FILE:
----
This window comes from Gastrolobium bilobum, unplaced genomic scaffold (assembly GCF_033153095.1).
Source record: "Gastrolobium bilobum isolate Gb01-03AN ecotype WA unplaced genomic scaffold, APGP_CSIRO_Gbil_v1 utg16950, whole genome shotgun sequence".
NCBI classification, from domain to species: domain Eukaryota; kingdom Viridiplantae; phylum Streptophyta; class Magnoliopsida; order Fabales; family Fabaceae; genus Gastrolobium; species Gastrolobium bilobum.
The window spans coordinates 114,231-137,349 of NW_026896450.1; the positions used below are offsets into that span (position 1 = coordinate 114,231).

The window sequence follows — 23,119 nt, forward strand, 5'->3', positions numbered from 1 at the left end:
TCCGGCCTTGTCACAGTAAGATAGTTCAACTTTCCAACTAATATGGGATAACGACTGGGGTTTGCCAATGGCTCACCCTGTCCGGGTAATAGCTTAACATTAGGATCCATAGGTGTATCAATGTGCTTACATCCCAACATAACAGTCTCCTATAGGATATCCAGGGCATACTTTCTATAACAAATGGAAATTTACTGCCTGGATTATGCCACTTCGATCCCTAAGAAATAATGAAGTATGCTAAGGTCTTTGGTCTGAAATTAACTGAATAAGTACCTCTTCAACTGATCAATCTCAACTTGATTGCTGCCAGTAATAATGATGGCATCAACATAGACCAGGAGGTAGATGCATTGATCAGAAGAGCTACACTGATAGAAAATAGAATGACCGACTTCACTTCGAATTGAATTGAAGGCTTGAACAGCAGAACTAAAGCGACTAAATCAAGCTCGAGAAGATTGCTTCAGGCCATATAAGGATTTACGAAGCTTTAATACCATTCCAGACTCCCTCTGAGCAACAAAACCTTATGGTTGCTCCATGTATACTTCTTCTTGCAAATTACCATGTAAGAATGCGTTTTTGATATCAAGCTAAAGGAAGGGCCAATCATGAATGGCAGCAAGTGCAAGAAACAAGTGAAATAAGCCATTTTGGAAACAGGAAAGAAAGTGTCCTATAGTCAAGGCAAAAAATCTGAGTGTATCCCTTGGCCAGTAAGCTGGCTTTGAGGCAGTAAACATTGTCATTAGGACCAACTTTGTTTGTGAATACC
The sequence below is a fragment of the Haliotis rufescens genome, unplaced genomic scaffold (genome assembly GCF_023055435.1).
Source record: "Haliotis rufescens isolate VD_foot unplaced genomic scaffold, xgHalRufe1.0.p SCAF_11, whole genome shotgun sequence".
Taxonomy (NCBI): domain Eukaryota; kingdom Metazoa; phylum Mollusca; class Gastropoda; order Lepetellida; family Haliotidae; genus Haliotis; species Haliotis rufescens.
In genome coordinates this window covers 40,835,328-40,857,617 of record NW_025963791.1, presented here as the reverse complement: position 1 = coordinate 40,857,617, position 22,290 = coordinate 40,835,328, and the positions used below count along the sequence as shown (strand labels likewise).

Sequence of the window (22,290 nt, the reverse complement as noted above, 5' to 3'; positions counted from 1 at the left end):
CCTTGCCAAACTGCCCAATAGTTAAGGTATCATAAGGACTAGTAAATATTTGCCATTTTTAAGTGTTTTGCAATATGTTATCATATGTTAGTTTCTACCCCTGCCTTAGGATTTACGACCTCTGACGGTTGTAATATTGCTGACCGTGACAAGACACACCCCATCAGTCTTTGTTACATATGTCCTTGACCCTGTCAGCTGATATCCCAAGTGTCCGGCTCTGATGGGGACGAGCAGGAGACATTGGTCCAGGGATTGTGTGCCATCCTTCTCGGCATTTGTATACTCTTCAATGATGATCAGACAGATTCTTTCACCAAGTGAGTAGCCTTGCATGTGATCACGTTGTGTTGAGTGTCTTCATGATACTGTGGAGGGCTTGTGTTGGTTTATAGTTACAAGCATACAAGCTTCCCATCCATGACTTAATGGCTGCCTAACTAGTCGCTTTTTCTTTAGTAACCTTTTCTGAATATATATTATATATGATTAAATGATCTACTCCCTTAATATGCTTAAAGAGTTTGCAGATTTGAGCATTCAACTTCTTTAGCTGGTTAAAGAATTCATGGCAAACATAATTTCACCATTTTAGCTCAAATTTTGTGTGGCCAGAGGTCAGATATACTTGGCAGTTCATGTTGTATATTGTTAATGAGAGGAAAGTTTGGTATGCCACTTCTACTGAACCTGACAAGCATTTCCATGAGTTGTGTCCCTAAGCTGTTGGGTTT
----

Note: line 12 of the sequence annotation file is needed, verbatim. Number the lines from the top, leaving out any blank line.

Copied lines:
CCTTGCCAAACTGCCCAATAGTTAAGGTATCATAAGGACTAGTAAATATTTGCCATTTTTAAGTGTTTTGCAATATGTTATCATATGTTAGTTTCTACCCCTGCCTTAGGATTTACGACCTCTGACGGTTGTAATATTGCTGACCGTGACAAGACACACCCCATCAGTCTTTGTTACATATGTCCTTGACCCTGTCAGCTGATATCCCAAGTGTCCGGCTCTGATGGGGACGAGCAGGAGACATTGGTCCAGGGATTGTGTGCCATCCTTCTCGGCATTTGTATACTCTTCAATGATGATCAGACAGATTCTTTCACCAAGTGAGTAGCCTTGCATGTGATCACGTTGTGTTGAGTGTCTTCATGATACTGTGGAGGGCTTGTGTTGGTTTATAGTTACAAGCATACAAGCTTCCCATCCATGACTTAATGGCTGCCTAACTAGTCGCTTTTTCTTTAGTAACCTTTTCTGAATATATATTATATATGATTAAATGATCTACTCCCTTAATATGCTTAAAGAGTTTGCAGATTTGAGCATTCAACTTCTTTAGCTGGTTAAAGAATTCATGGCAAACATAATTTCACCATTTTAGCTCAAATTTTGTGTGGCCAGAGGTCAGATATACTTGGCAGTTCATGTTGTATATTGTTAATGAGAGGAAAGTTTGGTATGCCACTTCTACTGAACCTGACAAGCATTTCCATGAGTTGTGTCCCTAAGCTGTTGGGTTT